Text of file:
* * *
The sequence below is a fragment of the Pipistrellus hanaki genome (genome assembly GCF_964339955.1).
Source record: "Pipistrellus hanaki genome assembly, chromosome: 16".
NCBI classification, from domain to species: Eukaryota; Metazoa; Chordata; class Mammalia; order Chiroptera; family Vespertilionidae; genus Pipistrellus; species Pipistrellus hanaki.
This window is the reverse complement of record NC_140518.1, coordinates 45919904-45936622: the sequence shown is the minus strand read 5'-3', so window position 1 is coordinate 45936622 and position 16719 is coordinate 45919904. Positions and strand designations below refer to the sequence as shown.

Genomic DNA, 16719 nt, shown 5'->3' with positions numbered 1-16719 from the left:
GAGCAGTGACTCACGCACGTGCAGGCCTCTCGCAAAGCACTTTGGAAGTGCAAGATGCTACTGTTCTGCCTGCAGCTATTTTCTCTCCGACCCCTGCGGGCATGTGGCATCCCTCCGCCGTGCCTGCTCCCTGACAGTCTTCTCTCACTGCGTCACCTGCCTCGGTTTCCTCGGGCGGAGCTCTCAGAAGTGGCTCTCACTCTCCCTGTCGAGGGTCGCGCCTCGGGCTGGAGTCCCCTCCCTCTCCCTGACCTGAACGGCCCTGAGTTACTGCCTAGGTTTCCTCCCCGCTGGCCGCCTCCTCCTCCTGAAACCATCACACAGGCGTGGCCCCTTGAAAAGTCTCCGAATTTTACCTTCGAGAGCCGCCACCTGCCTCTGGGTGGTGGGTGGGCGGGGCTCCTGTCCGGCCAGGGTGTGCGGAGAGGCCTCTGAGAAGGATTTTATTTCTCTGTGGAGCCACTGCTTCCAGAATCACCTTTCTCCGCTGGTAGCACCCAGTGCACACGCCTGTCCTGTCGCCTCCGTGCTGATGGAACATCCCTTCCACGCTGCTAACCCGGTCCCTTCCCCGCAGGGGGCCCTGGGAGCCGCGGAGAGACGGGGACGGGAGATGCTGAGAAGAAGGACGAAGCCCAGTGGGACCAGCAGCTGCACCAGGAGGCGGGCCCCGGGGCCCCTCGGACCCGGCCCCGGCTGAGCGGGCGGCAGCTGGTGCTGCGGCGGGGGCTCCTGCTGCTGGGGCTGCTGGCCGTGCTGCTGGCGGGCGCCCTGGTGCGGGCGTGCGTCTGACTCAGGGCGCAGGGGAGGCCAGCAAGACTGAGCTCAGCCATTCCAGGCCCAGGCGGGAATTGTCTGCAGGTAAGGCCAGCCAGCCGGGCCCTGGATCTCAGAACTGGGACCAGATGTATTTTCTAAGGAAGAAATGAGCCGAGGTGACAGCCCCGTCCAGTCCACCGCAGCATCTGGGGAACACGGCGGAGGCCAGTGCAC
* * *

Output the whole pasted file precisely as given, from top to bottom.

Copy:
The sequence below is a fragment of the Pipistrellus hanaki genome (genome assembly GCF_964339955.1).
Source record: "Pipistrellus hanaki genome assembly, chromosome: 16".
NCBI classification, from domain to species: Eukaryota; Metazoa; Chordata; class Mammalia; order Chiroptera; family Vespertilionidae; genus Pipistrellus; species Pipistrellus hanaki.
This window is the reverse complement of record NC_140518.1, coordinates 45919904-45936622: the sequence shown is the minus strand read 5'-3', so window position 1 is coordinate 45936622 and position 16719 is coordinate 45919904. Positions and strand designations below refer to the sequence as shown.

Genomic DNA, 16719 nt, shown 5'->3' with positions numbered 1-16719 from the left:
GAGCAGTGACTCACGCACGTGCAGGCCTCTCGCAAAGCACTTTGGAAGTGCAAGATGCTACTGTTCTGCCTGCAGCTATTTTCTCTCCGACCCCTGCGGGCATGTGGCATCCCTCCGCCGTGCCTGCTCCCTGACAGTCTTCTCTCACTGCGTCACCTGCCTCGGTTTCCTCGGGCGGAGCTCTCAGAAGTGGCTCTCACTCTCCCTGTCGAGGGTCGCGCCTCGGGCTGGAGTCCCCTCCCTCTCCCTGACCTGAACGGCCCTGAGTTACTGCCTAGGTTTCCTCCCCGCTGGCCGCCTCCTCCTCCTGAAACCATCACACAGGCGTGGCCCCTTGAAAAGTCTCCGAATTTTACCTTCGAGAGCCGCCACCTGCCTCTGGGTGGTGGGTGGGCGGGGCTCCTGTCCGGCCAGGGTGTGCGGAGAGGCCTCTGAGAAGGATTTTATTTCTCTGTGGAGCCACTGCTTCCAGAATCACCTTTCTCCGCTGGTAGCACCCAGTGCACACGCCTGTCCTGTCGCCTCCGTGCTGATGGAACATCCCTTCCACGCTGCTAACCCGGTCCCTTCCCCGCAGGGGGCCCTGGGAGCCGCGGAGAGACGGGGACGGGAGATGCTGAGAAGAAGGACGAAGCCCAGTGGGACCAGCAGCTGCACCAGGAGGCGGGCCCCGGGGCCCCTCGGACCCGGCCCCGGCTGAGCGGGCGGCAGCTGGTGCTGCGGCGGGGGCTCCTGCTGCTGGGGCTGCTGGCCGTGCTGCTGGCGGGCGCCCTGGTGCGGGCGTGCGTCTGACTCAGGGCGCAGGGGAGGCCAGCAAGACTGAGCTCAGCCATTCCAGGCCCAGGCGGGAATTGTCTGCAGGTAAGGCCAGCCAGCCGGGCCCTGGATCTCAGAACTGGGACCAGATGTATTTTCTAAGGAAGAAATGAGCCGAGGTGACAGCCCCGTCCAGTCCACCGCAGCATCTGGGGAACACGGCGGAGGCCAGTGCAC